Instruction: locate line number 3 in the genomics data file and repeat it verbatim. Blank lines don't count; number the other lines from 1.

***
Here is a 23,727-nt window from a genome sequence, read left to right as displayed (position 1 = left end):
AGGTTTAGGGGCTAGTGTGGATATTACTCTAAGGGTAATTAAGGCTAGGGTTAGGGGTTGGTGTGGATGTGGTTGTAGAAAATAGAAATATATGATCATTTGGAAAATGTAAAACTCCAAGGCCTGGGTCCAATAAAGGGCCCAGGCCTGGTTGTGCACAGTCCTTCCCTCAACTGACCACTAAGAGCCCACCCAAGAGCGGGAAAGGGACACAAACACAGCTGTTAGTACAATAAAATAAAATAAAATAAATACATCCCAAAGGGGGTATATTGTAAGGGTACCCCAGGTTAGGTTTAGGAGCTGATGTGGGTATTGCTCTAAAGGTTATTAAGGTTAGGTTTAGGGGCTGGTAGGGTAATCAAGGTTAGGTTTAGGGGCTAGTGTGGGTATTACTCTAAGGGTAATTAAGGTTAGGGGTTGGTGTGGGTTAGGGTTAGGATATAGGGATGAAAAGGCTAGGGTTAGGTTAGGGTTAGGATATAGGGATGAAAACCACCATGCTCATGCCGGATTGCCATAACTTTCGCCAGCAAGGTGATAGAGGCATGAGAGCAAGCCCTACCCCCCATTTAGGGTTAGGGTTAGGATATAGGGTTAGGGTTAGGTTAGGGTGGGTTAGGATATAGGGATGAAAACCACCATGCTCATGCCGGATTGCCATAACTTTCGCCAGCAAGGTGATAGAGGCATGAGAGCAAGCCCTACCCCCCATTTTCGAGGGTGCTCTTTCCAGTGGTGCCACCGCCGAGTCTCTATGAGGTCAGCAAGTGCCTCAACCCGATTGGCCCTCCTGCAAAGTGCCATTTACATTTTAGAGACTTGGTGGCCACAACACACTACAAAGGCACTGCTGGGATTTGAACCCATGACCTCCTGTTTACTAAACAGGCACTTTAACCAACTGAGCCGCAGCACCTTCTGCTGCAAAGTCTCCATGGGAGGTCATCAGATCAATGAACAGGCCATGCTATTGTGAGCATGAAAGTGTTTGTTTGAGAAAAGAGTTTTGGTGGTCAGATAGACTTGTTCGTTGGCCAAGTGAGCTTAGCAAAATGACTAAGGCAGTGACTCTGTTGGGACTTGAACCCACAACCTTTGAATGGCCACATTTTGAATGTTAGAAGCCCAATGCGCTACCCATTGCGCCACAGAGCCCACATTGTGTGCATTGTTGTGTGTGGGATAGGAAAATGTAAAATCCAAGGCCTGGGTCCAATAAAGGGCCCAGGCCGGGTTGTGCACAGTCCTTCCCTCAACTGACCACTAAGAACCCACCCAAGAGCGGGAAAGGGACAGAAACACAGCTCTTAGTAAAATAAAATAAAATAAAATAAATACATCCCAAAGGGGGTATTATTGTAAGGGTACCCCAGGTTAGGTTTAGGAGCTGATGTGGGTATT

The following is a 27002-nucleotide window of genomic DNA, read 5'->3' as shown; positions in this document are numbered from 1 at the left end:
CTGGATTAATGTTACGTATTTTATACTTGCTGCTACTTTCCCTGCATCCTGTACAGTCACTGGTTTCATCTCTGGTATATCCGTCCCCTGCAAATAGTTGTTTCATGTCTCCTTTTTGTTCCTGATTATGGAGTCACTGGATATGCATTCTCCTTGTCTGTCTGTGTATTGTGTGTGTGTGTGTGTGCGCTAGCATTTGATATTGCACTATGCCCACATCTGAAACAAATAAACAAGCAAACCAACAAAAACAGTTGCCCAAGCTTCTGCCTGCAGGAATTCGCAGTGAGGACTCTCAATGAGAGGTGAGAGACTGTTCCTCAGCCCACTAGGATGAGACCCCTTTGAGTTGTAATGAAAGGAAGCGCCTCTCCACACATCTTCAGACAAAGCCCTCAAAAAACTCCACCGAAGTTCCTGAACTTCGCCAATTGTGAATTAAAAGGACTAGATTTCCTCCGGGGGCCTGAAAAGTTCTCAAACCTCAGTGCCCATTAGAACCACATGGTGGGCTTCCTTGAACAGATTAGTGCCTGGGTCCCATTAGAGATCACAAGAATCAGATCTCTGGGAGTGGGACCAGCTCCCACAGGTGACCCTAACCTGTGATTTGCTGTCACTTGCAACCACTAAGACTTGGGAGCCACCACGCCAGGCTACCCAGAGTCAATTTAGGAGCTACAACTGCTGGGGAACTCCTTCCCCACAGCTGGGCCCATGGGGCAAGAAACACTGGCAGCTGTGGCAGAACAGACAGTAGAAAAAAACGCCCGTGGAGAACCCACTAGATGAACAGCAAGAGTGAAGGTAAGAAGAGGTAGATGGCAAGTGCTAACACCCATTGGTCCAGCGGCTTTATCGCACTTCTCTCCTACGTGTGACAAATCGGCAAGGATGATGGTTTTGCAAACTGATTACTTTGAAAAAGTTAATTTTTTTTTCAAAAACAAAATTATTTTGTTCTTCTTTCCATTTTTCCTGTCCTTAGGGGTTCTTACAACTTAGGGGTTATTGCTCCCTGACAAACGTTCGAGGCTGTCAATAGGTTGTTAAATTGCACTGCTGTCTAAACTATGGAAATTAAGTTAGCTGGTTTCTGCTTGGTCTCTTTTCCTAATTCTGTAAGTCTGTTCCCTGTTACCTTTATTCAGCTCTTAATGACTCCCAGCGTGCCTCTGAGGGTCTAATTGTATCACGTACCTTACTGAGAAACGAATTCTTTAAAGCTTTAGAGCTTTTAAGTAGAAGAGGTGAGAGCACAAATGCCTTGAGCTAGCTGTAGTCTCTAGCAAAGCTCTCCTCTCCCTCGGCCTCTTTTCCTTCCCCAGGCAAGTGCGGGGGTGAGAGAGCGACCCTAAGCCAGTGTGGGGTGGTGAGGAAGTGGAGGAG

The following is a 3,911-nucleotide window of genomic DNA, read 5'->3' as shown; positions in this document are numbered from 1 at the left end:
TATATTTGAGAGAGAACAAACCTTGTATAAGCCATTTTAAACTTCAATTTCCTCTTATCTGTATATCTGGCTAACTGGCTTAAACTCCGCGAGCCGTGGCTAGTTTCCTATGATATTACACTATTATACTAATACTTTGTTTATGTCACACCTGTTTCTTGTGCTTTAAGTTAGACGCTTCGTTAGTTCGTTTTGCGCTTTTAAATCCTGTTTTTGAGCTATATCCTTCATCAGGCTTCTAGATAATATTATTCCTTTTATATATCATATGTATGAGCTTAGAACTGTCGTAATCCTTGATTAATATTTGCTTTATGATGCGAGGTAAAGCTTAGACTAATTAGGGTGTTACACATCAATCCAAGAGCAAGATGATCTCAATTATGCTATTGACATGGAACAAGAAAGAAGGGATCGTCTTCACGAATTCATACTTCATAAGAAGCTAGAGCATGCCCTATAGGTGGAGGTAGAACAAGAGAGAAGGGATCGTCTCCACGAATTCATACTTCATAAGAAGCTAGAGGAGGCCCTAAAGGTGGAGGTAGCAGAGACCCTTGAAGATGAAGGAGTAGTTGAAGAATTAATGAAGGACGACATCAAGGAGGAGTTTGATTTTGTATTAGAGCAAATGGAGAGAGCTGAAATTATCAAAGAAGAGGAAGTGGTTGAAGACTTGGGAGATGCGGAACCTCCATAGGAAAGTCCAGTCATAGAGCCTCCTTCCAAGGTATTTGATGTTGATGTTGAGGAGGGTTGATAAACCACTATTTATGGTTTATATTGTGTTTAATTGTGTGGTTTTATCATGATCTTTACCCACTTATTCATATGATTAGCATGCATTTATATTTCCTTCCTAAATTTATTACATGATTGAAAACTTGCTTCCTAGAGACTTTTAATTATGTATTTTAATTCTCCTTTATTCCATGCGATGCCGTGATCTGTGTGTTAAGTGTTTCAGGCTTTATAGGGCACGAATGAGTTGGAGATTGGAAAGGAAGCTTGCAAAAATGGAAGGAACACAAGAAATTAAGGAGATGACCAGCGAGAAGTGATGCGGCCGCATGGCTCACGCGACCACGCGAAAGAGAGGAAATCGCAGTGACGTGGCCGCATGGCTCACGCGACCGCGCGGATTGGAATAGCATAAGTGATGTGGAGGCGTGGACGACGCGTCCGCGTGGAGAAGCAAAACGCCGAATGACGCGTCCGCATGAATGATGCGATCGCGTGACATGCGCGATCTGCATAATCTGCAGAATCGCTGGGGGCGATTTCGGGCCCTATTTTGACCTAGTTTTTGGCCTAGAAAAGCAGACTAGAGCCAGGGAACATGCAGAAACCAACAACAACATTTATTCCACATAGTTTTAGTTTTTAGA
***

The following is a 27002-nucleotide window of genomic DNA, read 5'->3' as shown; positions in this document are numbered from 1 at the left end: